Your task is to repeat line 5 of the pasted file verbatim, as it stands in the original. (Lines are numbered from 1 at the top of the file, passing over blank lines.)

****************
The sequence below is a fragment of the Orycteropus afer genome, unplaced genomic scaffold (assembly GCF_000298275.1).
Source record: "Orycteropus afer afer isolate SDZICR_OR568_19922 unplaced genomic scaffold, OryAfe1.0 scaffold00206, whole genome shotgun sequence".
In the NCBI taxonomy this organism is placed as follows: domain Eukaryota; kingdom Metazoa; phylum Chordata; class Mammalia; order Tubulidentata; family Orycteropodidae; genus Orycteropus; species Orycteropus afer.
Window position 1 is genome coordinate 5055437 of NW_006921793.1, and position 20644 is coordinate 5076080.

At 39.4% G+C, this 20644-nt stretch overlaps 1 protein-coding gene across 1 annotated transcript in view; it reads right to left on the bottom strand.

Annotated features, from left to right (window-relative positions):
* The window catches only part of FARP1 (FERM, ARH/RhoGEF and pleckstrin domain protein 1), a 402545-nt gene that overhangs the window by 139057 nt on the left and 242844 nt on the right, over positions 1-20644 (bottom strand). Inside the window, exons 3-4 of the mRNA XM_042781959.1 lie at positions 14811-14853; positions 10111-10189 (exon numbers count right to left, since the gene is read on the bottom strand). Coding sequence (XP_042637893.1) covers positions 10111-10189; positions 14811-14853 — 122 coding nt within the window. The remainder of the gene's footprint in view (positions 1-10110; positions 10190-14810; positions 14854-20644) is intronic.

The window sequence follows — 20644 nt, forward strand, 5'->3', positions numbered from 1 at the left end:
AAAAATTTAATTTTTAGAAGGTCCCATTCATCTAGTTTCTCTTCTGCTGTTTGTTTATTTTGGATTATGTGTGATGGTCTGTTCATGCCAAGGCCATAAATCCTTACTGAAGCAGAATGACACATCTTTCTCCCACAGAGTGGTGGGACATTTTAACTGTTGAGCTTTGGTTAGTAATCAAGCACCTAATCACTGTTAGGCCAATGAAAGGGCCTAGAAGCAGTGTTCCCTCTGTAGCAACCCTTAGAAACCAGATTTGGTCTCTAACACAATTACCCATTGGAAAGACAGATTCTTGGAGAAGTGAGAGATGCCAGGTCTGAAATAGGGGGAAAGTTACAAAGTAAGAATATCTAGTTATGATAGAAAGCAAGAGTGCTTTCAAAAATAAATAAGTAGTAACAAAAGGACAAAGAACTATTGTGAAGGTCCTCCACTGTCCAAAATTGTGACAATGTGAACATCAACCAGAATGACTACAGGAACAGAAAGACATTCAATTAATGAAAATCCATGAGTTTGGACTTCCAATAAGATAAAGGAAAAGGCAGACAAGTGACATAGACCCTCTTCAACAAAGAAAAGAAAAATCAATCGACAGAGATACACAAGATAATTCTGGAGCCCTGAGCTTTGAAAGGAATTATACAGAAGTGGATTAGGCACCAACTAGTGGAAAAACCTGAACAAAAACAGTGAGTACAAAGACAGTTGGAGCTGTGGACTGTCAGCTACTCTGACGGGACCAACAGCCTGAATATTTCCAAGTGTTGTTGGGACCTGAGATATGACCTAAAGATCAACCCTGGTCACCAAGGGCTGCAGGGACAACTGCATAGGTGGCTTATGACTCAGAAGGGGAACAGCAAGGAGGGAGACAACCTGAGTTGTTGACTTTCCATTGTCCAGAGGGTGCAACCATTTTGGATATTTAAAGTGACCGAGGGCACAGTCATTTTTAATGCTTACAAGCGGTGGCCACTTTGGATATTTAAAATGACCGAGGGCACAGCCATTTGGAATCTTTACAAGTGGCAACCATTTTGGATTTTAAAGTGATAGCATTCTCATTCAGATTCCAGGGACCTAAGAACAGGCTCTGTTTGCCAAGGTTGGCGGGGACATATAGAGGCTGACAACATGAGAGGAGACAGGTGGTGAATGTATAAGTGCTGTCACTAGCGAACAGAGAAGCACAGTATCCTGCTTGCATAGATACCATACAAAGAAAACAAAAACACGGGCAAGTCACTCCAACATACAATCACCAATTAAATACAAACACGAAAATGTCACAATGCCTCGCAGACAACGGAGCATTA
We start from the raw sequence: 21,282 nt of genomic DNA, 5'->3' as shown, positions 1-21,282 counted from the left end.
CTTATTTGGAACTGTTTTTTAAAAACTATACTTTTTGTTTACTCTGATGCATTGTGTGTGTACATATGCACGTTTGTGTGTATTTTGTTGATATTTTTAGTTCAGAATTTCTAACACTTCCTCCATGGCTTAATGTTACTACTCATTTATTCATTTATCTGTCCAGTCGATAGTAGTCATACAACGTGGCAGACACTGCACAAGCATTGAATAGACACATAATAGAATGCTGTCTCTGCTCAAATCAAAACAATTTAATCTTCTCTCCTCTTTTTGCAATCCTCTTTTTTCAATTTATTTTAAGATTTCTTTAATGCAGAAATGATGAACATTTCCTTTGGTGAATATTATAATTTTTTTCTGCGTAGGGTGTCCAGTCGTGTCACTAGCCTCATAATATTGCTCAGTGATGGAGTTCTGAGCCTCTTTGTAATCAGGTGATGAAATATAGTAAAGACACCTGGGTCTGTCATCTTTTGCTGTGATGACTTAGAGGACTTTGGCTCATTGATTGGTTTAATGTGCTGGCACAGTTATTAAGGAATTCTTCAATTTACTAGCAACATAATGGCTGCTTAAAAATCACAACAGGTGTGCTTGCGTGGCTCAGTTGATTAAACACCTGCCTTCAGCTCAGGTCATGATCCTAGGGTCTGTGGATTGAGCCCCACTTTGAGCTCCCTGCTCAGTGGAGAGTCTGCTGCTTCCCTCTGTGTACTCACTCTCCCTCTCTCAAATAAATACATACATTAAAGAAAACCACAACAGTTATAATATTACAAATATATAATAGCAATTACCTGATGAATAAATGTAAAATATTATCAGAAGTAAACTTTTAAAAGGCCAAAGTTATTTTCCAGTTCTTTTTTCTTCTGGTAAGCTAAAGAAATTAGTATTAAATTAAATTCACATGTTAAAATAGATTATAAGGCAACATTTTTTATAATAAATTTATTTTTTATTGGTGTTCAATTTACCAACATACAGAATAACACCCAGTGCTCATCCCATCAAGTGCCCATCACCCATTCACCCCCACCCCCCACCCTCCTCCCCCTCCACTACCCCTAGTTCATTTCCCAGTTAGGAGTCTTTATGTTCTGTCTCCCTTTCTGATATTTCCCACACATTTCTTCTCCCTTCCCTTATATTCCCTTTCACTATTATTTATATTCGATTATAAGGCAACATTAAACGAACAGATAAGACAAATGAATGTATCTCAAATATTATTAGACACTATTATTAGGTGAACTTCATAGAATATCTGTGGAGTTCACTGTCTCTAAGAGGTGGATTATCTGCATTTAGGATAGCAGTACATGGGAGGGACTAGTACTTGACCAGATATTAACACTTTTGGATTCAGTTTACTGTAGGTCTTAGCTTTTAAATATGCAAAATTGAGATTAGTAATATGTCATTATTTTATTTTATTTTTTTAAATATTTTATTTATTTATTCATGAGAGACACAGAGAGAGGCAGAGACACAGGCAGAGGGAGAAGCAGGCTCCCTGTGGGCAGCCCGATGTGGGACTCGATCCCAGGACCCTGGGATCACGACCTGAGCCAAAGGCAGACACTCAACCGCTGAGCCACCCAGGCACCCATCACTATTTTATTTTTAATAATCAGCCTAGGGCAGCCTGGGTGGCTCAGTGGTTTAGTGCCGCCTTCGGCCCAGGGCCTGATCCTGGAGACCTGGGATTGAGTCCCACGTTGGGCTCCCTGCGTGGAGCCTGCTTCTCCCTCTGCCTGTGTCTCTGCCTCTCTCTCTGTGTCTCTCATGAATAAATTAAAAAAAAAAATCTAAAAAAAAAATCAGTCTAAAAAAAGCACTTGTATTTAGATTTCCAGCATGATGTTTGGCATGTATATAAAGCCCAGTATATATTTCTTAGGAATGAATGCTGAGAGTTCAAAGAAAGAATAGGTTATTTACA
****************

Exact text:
At 39.4% G+C, this 20644-nt stretch overlaps 1 protein-coding gene across 1 annotated transcript in view; it reads right to left on the bottom strand.